New York State Sen. Jack Martins recently paid a visit to Winthrop-University Hospital’s Pediatric department on September 17 to read to some pediatric patients as part of the hospital’s ‘Reach Out and Read’ program.
The program was founded by Dr. William Bryson-Brockmann, Winthrop’s Chief of Behavioral Pediatrics, with the intention of helping child patients develop language skills and an interest in reading.
Reach Out and Read promotes early literacy and school readiness in pediatric exam rooms nationwide by giving new books to children and advice to parents about the importance of reading aloud.
The program’s philosophy is that when parents read aloud to their children, they are helping them.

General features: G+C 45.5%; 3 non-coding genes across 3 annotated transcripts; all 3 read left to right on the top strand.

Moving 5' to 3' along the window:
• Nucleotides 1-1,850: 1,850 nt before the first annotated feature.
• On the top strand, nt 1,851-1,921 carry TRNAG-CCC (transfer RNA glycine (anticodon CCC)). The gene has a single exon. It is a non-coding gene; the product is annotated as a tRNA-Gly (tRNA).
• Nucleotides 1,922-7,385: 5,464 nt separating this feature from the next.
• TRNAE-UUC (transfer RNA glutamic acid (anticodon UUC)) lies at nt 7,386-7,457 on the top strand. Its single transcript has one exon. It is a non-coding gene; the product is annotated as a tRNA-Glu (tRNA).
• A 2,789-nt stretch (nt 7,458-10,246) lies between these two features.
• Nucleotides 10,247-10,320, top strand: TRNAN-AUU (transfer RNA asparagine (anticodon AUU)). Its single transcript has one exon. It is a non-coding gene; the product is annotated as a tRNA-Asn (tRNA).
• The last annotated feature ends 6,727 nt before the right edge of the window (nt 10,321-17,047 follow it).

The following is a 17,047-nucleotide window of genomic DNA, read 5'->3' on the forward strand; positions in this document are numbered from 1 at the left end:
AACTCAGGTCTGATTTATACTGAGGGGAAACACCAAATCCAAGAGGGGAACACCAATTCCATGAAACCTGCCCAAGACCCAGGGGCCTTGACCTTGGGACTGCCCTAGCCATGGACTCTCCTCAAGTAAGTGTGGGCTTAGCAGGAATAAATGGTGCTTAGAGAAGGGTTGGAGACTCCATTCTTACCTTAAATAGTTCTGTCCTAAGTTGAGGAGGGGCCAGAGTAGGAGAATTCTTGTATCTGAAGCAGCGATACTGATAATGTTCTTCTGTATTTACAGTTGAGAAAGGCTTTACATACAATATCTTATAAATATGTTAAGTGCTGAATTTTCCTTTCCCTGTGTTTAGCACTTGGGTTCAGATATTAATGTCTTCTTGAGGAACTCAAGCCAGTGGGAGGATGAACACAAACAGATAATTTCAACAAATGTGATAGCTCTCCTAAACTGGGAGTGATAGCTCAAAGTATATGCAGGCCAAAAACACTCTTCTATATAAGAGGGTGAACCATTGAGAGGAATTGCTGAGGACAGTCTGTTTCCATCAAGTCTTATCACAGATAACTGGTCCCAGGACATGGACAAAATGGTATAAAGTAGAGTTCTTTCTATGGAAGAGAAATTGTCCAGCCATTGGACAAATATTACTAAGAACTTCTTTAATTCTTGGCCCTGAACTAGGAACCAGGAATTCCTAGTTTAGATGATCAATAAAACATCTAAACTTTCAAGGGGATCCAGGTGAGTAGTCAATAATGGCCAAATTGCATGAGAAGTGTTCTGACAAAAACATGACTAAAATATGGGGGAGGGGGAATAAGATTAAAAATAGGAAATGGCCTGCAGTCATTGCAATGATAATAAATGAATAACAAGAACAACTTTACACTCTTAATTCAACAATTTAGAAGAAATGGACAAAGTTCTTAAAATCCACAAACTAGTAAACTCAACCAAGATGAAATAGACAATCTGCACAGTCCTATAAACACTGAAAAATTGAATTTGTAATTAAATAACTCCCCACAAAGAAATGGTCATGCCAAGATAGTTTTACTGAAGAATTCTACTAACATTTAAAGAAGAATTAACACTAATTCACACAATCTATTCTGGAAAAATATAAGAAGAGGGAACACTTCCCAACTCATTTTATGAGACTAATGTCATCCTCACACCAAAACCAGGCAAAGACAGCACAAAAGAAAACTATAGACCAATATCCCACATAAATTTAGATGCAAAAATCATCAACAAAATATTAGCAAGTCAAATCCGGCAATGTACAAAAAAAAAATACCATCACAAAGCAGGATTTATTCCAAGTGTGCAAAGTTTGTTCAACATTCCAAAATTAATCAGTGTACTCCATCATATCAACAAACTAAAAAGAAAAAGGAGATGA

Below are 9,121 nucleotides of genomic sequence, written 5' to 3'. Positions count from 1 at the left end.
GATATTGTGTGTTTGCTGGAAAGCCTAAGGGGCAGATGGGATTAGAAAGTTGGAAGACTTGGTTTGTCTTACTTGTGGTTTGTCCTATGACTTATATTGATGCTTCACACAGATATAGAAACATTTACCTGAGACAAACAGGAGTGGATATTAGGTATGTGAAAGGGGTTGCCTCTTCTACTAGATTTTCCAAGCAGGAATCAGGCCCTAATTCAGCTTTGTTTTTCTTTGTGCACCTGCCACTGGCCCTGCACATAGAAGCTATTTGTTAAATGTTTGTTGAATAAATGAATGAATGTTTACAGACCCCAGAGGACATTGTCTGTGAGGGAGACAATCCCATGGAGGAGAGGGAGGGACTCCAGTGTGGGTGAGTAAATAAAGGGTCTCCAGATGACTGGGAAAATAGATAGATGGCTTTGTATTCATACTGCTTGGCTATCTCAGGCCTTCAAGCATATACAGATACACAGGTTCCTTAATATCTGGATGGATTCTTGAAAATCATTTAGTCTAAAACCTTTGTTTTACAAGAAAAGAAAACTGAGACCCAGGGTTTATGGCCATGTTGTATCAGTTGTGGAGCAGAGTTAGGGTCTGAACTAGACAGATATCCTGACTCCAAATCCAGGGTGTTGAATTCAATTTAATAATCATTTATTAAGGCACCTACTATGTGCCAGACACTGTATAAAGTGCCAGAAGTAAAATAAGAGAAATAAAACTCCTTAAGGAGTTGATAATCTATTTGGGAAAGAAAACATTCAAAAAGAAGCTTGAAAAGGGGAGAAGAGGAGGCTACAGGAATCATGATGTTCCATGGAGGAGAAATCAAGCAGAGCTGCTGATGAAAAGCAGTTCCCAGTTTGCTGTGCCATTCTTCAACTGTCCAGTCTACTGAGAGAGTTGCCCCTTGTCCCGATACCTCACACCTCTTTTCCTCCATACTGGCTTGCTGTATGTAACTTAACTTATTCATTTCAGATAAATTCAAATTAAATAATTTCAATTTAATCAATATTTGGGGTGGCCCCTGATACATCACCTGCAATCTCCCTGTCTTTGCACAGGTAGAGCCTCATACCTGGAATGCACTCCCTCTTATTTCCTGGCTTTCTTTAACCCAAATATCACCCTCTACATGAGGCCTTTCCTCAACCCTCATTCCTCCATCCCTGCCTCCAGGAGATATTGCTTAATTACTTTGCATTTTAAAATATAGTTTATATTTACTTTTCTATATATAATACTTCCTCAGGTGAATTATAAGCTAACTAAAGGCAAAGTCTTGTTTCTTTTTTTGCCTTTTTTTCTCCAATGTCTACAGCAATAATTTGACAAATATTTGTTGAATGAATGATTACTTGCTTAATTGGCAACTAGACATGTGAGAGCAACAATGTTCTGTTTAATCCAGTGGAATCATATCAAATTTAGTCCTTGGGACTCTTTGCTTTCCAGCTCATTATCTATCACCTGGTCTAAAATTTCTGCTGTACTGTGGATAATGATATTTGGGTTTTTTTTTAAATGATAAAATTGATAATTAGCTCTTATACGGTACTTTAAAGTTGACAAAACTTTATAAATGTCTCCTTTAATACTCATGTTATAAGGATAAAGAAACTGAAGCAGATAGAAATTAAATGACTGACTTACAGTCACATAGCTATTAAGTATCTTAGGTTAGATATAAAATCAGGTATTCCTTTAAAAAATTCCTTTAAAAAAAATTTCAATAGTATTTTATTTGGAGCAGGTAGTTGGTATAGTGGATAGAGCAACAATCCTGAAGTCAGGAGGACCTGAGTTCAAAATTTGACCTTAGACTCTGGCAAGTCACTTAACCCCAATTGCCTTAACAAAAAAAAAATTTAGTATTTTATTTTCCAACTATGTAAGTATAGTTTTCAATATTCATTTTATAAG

“When we talk about health, we’re not just thinking of if the child is sick,” Dr. Bryson-Brockmann said in a statement. “We want them to be successful in life.” The program provides young patients with a new book to take home each time they have a check-up at Winthrop.
More than 6.2 million books are given nationally to 3.9 million children every year.
Winthrop estimates it gives out 13,000 books a year to young children during their check-ups.
“We really encourage the parents to read to their kids,” Dr. Bryson-Brockmann said. “It all comes down to the fact that if you read to them, they’ll do better in school.”